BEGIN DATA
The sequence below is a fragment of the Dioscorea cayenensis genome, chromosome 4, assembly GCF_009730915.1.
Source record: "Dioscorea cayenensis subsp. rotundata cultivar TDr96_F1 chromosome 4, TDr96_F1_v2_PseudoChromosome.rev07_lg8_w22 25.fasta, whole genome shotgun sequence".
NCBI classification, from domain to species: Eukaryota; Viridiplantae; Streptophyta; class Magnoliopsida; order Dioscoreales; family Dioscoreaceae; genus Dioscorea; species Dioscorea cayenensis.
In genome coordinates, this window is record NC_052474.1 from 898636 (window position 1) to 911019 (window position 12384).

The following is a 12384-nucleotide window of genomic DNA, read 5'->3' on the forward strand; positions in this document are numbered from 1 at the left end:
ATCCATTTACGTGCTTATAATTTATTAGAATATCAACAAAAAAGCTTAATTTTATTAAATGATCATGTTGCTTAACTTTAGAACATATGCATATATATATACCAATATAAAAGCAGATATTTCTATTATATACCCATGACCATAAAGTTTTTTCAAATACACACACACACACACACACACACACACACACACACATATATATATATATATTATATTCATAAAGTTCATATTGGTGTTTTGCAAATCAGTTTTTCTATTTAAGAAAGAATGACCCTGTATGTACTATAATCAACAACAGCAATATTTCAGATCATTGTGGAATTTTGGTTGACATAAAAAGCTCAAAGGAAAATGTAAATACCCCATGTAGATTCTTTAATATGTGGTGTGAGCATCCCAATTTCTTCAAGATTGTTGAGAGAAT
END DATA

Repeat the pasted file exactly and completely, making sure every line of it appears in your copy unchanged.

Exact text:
The sequence below is a fragment of the Dioscorea cayenensis genome, chromosome 4, assembly GCF_009730915.1.
Source record: "Dioscorea cayenensis subsp. rotundata cultivar TDr96_F1 chromosome 4, TDr96_F1_v2_PseudoChromosome.rev07_lg8_w22 25.fasta, whole genome shotgun sequence".
NCBI classification, from domain to species: Eukaryota; Viridiplantae; Streptophyta; class Magnoliopsida; order Dioscoreales; family Dioscoreaceae; genus Dioscorea; species Dioscorea cayenensis.
In genome coordinates, this window is record NC_052474.1 from 898636 (window position 1) to 911019 (window position 12384).

The following is a 12384-nucleotide window of genomic DNA, read 5'->3' on the forward strand; positions in this document are numbered from 1 at the left end:
ATCCATTTACGTGCTTATAATTTATTAGAATATCAACAAAAAAGCTTAATTTTATTAAATGATCATGTTGCTTAACTTTAGAACATATGCATATATATATACCAATATAAAAGCAGATATTTCTATTATATACCCATGACCATAAAGTTTTTTCAAATACACACACACACACACACACACACACACACACACACATATATATATATATATTATATTCATAAAGTTCATATTGGTGTTTTGCAAATCAGTTTTTCTATTTAAGAAAGAATGACCCTGTATGTACTATAATCAACAACAGCAATATTTCAGATCATTGTGGAATTTTGGTTGACATAAAAAGCTCAAAGGAAAATGTAAATACCCCATGTAGATTCTTTAATATGTGGTGTGAGCATCCCAATTTCTTCAAGATTGTTGAGAGAAT